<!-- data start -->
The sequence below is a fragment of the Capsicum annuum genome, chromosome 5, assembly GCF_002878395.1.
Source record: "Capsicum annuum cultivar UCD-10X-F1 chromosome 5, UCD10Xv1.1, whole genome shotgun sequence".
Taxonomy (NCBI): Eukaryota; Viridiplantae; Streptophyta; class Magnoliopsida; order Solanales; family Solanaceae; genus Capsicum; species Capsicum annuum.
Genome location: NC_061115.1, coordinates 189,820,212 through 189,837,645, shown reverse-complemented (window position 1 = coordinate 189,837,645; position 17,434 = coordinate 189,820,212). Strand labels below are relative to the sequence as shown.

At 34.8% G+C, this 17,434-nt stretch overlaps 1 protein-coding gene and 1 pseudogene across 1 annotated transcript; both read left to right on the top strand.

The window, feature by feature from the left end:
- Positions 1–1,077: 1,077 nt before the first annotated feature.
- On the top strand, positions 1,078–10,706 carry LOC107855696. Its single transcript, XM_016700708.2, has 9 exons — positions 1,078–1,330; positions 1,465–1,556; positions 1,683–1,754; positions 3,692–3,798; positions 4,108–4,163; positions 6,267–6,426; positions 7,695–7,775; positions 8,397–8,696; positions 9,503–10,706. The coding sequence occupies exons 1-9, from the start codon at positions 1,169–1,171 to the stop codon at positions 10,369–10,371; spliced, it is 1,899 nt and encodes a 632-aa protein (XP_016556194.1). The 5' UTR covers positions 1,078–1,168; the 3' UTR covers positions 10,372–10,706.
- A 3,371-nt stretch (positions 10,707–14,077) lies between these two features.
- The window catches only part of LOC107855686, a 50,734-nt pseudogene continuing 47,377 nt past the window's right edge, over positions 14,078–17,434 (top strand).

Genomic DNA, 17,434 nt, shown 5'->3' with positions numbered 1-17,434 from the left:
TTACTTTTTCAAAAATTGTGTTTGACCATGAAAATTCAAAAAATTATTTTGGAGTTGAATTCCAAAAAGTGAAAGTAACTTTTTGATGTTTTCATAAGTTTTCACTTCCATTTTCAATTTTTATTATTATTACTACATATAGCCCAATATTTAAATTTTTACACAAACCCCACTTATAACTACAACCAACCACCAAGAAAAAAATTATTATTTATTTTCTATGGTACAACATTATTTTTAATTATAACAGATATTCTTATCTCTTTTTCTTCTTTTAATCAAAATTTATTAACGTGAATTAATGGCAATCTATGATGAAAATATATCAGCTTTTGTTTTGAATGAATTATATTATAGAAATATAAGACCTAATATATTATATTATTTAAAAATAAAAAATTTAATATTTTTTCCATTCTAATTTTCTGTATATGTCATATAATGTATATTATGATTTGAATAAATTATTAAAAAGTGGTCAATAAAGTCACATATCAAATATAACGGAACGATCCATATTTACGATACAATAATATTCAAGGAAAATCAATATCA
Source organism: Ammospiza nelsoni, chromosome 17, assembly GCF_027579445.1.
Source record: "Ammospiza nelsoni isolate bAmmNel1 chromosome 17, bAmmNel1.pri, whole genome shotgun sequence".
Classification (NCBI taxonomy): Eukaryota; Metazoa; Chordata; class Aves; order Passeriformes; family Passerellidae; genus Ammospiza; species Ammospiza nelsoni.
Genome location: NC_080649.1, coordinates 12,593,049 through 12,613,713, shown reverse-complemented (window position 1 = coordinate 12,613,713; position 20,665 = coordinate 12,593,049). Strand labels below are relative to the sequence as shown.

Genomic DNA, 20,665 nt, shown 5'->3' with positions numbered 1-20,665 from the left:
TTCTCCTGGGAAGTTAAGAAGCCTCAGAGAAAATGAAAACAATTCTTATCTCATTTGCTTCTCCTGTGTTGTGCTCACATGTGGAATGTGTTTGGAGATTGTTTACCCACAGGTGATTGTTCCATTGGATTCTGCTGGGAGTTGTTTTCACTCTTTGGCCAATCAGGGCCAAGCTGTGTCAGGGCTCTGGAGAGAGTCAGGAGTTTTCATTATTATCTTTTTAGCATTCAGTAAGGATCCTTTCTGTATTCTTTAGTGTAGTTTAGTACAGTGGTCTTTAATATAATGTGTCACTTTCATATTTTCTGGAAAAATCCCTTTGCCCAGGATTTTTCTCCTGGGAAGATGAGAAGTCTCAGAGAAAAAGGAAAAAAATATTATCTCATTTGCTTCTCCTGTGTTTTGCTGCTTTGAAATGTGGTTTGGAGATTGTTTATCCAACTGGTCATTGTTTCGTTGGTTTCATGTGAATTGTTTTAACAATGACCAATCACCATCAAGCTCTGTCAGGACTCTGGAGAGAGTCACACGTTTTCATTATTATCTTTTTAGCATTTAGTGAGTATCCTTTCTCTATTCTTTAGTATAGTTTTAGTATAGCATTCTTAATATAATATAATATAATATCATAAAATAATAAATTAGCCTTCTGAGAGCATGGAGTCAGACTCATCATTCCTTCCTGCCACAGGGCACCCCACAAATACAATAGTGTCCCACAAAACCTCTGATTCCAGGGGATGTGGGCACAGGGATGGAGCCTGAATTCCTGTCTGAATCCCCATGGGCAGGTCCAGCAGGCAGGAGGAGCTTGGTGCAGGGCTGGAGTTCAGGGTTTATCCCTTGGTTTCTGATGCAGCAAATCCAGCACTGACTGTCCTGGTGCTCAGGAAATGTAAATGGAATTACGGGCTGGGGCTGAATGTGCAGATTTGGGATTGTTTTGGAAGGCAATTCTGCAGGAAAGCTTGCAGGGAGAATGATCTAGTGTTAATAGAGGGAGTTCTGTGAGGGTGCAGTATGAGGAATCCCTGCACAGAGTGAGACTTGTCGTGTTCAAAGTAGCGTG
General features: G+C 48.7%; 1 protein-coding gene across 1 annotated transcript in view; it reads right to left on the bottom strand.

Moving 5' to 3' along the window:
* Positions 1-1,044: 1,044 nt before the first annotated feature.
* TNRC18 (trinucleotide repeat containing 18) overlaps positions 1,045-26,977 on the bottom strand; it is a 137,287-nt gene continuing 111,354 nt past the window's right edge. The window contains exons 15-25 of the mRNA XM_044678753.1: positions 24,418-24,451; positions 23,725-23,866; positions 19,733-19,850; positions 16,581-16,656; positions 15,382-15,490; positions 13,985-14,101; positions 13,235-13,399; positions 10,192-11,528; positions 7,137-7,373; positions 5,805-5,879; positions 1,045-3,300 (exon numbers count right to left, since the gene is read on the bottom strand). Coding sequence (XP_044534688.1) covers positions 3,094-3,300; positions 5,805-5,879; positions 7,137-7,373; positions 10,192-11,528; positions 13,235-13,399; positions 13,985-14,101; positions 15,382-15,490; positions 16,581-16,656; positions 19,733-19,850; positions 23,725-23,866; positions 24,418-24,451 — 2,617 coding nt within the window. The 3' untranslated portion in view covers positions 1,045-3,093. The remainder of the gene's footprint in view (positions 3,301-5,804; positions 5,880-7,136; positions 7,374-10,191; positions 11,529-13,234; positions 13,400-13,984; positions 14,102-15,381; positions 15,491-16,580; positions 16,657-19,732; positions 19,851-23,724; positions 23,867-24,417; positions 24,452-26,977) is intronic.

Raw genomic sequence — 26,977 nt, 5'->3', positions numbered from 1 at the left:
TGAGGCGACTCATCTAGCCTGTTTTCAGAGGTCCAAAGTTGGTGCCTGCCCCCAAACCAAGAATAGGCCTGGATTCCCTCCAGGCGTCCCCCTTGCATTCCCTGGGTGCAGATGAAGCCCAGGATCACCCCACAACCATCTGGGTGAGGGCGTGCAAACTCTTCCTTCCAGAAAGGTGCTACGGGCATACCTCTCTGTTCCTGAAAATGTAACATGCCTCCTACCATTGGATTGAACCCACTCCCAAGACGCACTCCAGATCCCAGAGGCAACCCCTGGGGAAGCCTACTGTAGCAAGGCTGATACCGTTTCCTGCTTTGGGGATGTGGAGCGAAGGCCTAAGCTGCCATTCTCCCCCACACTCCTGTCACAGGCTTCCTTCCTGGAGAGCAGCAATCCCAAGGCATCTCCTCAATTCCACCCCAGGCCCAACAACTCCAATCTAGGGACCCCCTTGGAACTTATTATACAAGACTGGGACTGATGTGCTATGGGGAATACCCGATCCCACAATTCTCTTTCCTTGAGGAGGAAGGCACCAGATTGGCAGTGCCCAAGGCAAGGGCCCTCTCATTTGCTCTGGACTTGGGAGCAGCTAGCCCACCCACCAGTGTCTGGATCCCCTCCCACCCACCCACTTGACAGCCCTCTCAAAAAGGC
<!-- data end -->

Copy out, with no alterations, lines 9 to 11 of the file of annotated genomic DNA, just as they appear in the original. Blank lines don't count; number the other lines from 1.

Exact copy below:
- A 3,371-nt stretch (positions 10,707–14,077) lies between these two features.
- The window catches only part of LOC107855686, a 50,734-nt pseudogene continuing 47,377 nt past the window's right edge, over positions 14,078–17,434 (top strand).

Genomic DNA, 17,434 nt, shown 5'->3' with positions numbered 1-17,434 from the left: